But as I entered my college years, and I finally was able to stand on my own two feet about my passions, my faith, and my understandings of life, I realized, wait, I think I love movies.
This wasn’t good. But what was worse was when a few friends told me that I might have some talent that may garner towards success in film.
Even bigger shit.
I mean, this was the one thing that I was told throughout my life that it was evil. That sinners and satanic people alike controlled this industry to brainwash our minds with filth, forever guiding us towards an eternity of hell and fiery demise. How could I ever choose a career in a field where I’m going to die forever? (*Note: You may think I’m exaggerating or being overly dramatic, but I can prove it to you by playing a few sermons online). It was like I was married to this one ideal, but was cheating on it with some hot, gorgeous mistress that all I wanted to do was be all over it. I wasn’t sure exactly what I wasn’t suppose to do, but after my 10 months on the island of Palau, and ironically enough serving as a missionary, I decided that there was something in film that I might be able to involve myself in.
Then came February 2012. With even more irony, my faith-based university brought in a Hollywood producer to speak to us students about his relationship with God, and how it helped his path towards the entertainment industry. What? That’s possible? I usually tend to disagree with the whole idea of going to an ultimatum worship service where if your attendance is not present, you will eventually be fined, because nothing screams out Christian spirit like missed worship dues, but I did go. And after an hour of listening to this man speak, I realized that it was possible. I concluded that it was realistically achievable to love God and love film. It was a revelation. It was majestically eye-opening. It was the first time in my life where I felt accepted and understood. Where I stopped listening to all the loud and brash offenses that we’re coming out of people’s mouths for years, but finally tried to listen to what truly wanted, and that it wasn’t selfish nor ungodly. It was life changing.
After a year of fighting this thought within my head, and fearing the eventual decision of going into film, I finally decided that it was time to make this commitment and follow my dreams. Two problems. First, I had to tell my family. Before I continue on with this, I must explain to you the weight of this decision not on my own life, but for the loved ones, as the community that I belong to (Korean-Adventist) doesn’t see film and the entertainment world a respectable career. Heck, being a teacher wasn’t all that great either. People were not going to look at my decision as an honorable or a noble choice, but more of an immature and self-centered decision that will eventually make me into a non-church going, unstable heathen that will not be saved. But you know, people can surprise you. I had plenty of supporters from that supposed judgmental community happily encouraging my path to following what I truly love doing. It was confusing, but yet amazingly sufficient. But even more than them, the love and support my family provided after they finally were convinced that this was what I really wanted to do was when it all made sense to me. The stars slowly aligned, and once I had obtained my family’s blessing, I knew there was something happening here.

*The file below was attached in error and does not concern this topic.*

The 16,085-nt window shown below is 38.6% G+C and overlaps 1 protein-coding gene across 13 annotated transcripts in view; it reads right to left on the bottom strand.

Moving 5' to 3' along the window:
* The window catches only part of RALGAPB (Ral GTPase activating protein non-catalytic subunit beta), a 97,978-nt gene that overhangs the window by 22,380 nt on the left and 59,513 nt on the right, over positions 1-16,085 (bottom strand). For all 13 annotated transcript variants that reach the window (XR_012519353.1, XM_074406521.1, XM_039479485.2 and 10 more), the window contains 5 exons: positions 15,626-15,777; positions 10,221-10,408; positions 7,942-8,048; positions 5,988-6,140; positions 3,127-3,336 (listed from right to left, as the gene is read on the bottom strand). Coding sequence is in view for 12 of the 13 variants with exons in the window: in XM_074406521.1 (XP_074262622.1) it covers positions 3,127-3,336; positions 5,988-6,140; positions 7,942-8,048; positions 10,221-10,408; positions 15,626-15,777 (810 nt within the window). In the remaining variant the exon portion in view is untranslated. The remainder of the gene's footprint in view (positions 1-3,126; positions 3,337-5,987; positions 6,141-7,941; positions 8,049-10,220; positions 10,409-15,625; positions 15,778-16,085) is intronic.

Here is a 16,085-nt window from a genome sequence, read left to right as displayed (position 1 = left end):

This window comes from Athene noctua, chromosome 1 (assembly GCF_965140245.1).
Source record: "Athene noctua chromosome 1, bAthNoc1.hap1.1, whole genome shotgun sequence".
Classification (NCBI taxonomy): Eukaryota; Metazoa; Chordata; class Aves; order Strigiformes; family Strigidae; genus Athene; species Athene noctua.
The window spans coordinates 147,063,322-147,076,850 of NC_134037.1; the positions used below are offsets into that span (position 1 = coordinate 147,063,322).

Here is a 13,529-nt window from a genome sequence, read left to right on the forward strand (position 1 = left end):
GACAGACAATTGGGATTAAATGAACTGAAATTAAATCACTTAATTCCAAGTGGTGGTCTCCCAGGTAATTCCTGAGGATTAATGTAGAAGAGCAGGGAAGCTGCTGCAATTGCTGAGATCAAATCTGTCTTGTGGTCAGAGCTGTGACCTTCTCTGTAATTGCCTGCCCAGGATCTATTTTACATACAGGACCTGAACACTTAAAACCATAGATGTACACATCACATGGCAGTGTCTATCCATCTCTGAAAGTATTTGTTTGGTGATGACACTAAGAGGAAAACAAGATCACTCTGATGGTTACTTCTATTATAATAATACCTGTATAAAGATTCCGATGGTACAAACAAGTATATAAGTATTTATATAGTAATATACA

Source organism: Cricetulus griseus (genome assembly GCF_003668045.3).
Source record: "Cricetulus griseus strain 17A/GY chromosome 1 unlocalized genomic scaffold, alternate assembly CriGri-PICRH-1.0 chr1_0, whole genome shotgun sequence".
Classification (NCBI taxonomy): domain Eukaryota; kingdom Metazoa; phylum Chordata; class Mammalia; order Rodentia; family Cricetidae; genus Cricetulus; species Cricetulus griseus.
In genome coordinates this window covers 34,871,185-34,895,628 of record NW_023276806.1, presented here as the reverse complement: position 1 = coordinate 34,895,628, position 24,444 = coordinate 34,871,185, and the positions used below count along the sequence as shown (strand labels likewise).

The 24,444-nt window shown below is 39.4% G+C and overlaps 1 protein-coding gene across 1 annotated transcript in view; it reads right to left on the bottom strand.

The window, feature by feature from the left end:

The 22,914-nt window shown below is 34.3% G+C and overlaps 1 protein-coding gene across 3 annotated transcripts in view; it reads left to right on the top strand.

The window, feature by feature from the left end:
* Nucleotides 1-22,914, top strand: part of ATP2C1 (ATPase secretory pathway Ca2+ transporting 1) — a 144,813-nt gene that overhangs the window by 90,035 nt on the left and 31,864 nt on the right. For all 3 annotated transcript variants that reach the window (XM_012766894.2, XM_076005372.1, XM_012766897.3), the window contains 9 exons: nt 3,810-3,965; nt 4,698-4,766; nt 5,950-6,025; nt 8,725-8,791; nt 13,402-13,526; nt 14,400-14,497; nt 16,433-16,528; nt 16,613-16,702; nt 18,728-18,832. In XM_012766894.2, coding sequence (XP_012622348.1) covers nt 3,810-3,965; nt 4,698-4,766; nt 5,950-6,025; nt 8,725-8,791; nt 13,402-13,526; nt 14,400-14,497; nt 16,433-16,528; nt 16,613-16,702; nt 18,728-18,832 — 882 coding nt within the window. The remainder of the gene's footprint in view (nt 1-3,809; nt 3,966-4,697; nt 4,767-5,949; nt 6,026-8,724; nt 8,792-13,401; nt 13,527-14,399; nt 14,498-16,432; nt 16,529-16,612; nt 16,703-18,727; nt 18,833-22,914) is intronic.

Great! My family was on board. But wait, I’m a 5th year senior graduating from Andrews University in Berrien Springs, MI with a certificate in Secondary Education and a bachelor’s in Social Studies. That screams out filmmaker. I spent my entire collegiate career studying and working for something I decided not to follow. I have no film or art classes, nor have I spent any summer taking internships, courses, or even shooting anything worthy enough to be displayed in my portfolio. I truly had no platform to stand on. All I had were my abilities and my persistence. I read a few books on screenwriting, read a couple of websites about filmmaking and the industry in general, and the knowledge that I gained on Entourage. Though Entourage really does help, I had no clue where to begin.